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Haag, Rita / If you look back, it's not that far: memories of Mary Stella Sutter Haag recorded at age 103
(c1994)

Part III: Life as Mrs. Albert Haag,   pp. 36-64 PDF (9.2 MB)


Page 38

came and she showed me how. One year we put up almost 100 jars
of beef.
"We had as many as five horses. When they had the drag
they'd put three on, because it was heavy. They put three on the
binder, two on the mower. We paid a lot for horses. We had
tough luck with one. She ran into the fence, tore open her hide
and we had to get rid of her. We had one blind one; we called
her Blind Bertie. She'd go as part of a team, but sometimes if
there was heavy pulling, she wouldn't go. One guy told us to put
sand or dirt in her ears. We tried that once and she shook her
ears and kind of forgot about it and started pulling.
"The only time we visited was on Sunday afternoon. We'd go
to Haag's or Sutter's. Then we had to go on the milk rigs mostly
the first years, before we got a car. And Dad often said we have
to let the horses rest. They worked hard all week in the fields
and they were tired. They used to stand there and hang their
heads and sleep."
Before Albert married, he spent some time out west farming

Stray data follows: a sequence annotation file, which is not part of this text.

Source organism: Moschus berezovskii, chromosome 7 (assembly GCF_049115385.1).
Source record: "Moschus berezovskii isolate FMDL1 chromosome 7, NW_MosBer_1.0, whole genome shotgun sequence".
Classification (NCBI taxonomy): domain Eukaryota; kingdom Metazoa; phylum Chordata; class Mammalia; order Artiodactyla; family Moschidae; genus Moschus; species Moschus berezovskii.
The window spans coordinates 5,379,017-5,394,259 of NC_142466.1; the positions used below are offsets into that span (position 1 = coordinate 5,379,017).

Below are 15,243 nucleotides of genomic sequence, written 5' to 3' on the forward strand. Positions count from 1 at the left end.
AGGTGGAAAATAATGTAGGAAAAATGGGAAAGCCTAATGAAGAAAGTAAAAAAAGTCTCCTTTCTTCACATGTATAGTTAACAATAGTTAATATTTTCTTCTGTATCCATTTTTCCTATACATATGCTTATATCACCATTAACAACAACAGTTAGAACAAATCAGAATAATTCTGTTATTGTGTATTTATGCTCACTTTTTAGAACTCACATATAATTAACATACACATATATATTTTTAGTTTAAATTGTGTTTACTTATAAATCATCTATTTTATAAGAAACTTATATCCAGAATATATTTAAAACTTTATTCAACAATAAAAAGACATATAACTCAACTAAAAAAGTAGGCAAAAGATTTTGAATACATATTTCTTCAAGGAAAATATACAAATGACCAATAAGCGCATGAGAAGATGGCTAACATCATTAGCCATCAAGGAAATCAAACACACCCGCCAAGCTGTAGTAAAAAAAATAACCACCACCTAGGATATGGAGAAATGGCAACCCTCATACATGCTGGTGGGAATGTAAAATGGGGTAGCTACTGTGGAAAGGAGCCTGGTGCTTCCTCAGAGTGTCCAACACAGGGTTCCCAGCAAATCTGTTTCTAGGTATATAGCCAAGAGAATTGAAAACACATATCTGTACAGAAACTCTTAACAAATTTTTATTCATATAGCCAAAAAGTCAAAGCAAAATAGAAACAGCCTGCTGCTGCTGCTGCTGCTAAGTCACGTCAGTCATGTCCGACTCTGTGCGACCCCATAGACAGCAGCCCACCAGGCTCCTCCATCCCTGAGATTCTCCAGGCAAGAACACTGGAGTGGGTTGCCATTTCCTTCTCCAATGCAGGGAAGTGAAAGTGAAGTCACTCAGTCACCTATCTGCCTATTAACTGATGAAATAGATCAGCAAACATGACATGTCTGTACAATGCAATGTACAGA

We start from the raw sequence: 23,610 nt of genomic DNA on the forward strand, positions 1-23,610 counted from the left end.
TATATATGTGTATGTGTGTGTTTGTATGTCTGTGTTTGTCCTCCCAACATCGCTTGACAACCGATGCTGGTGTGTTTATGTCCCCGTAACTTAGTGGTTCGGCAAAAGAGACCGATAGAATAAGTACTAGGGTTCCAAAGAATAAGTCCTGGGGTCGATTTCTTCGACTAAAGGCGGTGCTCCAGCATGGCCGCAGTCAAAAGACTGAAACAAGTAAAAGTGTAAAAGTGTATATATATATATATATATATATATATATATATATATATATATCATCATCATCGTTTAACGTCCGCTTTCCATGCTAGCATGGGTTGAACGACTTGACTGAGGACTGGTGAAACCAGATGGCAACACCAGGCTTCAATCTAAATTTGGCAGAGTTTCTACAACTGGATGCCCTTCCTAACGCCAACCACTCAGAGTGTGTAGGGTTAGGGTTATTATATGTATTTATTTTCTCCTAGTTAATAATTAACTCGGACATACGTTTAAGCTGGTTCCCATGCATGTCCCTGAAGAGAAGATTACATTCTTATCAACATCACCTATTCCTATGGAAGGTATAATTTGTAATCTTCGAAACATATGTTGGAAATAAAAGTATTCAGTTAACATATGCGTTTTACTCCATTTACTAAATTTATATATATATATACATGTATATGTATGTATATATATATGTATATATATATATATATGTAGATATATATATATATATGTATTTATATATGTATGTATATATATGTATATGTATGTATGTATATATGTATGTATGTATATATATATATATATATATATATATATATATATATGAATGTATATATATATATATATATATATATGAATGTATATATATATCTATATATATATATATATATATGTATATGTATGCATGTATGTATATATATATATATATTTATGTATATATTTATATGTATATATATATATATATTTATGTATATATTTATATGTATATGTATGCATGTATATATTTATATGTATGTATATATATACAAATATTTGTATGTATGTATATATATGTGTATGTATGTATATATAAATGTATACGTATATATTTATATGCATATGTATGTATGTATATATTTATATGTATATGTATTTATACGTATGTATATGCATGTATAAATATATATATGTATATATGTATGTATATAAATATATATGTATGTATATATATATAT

with his uncles. He learned how to operate a steam-powered
thrashing machine, thereby earning the title of "engineer". The
old thrashers were stationary wooden machines that separated the
grain from the straw. The grain was cut and stacked in bundles
to dry, then taken to the thrasher.
Mary remembers that Albert came home late sometimes during
thrashing season. "You know years ago they stacked the grain.
They could thrash in the evening almost as long as they could
see." They'd throw it from the stacks right into the thrasher
and they could keep on as long as the grain was dry. Once the
dew fell, they had to quit."
The thrashing machines were hauled from one farm to another,
and generally all the farmers in one area would follow it,
helping each other until the thrashing was done. Mary remembers
that when she was a child, her dad and a few other farmers went
together to buy a thrashing machine, but "after we were married,
Fred Schwoerer--he was the neighbor--he had a machine, an engine
and everything. He'd go from one to the other."
She said he kept a stockpile of coal to power the steam
engine, and Albert was usually the engineer. She remembers: "He


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